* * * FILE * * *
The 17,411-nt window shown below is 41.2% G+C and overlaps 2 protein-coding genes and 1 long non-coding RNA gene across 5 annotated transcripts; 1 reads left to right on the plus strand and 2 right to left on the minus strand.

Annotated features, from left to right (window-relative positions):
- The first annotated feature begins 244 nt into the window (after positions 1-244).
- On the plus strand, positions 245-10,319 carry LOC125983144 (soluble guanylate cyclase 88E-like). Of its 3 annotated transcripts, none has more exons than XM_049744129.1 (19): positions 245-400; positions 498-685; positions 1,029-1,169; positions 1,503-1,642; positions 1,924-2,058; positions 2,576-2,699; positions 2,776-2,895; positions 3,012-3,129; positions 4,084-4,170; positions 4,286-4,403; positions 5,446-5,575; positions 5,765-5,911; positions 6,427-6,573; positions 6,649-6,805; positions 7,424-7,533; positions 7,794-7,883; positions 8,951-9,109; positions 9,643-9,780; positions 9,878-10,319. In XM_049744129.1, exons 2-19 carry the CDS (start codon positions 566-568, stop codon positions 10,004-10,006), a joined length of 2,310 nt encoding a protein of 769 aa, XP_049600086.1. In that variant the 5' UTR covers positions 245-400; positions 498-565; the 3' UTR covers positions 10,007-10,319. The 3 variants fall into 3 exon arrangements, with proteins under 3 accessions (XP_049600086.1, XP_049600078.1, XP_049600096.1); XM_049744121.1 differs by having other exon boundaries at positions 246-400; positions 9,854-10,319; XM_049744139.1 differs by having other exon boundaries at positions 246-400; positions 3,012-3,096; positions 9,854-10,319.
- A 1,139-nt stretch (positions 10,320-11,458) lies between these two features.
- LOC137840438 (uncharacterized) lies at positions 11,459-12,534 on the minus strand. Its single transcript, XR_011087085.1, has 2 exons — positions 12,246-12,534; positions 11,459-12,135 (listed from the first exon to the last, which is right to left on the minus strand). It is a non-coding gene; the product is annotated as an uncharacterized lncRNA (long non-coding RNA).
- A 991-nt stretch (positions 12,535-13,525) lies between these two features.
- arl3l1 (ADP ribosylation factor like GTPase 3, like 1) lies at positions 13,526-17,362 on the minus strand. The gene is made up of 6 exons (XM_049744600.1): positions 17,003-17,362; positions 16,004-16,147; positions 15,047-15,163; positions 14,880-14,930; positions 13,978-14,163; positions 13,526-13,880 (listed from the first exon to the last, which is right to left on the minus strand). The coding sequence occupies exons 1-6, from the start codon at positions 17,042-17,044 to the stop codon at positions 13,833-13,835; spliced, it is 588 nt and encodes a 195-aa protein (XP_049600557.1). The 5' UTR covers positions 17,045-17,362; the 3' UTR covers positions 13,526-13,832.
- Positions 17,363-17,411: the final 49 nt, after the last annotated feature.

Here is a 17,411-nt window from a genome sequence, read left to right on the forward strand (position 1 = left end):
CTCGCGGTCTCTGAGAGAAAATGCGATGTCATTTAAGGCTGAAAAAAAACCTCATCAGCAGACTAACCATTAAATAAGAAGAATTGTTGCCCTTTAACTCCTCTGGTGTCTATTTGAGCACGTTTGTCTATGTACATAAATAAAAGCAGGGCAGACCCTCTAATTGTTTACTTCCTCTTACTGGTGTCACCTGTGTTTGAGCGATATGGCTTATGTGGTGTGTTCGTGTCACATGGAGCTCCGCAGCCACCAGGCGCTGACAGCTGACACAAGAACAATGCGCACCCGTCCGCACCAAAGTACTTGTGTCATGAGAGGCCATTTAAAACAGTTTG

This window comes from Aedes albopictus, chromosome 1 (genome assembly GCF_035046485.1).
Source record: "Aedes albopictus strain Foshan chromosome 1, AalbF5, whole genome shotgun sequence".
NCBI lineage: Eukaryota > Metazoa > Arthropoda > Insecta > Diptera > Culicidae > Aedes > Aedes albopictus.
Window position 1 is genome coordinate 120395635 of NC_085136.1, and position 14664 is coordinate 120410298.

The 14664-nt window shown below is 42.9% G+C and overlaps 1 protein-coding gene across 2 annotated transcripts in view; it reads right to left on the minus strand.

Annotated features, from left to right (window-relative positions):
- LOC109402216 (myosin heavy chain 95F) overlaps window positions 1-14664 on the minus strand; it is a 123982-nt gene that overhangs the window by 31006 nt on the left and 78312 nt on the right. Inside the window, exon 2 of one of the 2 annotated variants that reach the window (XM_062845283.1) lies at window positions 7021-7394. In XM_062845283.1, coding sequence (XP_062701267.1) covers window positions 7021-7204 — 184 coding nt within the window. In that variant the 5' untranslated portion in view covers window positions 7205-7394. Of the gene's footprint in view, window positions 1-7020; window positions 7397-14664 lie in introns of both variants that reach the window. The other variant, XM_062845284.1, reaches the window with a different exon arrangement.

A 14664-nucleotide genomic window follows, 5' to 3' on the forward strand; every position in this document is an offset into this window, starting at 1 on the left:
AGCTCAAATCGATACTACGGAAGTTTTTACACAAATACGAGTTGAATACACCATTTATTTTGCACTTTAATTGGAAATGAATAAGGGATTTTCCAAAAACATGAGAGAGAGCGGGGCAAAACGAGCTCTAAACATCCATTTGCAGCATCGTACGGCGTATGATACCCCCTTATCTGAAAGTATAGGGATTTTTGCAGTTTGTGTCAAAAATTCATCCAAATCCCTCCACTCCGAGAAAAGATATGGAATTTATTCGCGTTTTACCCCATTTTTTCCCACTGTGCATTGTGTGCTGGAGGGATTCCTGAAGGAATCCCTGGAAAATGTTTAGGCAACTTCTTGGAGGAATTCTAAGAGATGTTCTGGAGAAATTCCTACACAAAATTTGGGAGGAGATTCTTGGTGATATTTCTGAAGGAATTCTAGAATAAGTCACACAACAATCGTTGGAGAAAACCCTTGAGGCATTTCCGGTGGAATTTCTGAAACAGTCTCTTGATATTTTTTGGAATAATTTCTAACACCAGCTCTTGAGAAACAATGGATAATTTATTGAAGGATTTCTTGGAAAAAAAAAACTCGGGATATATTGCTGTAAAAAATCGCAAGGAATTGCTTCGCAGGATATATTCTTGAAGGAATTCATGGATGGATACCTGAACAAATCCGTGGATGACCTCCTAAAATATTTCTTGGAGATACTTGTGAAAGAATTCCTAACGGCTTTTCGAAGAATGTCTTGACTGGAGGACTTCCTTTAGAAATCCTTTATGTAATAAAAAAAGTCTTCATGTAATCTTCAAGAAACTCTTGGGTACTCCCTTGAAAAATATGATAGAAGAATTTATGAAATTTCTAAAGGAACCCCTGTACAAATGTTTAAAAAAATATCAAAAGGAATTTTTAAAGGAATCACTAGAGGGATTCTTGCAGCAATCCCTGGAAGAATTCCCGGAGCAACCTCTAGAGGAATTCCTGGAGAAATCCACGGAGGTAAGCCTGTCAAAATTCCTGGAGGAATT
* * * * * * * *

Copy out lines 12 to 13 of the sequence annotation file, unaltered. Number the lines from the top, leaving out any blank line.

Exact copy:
This window comes from Aedes albopictus, chromosome 1 (genome assembly GCF_035046485.1).
Source record: "Aedes albopictus strain Foshan chromosome 1, AalbF5, whole genome shotgun sequence".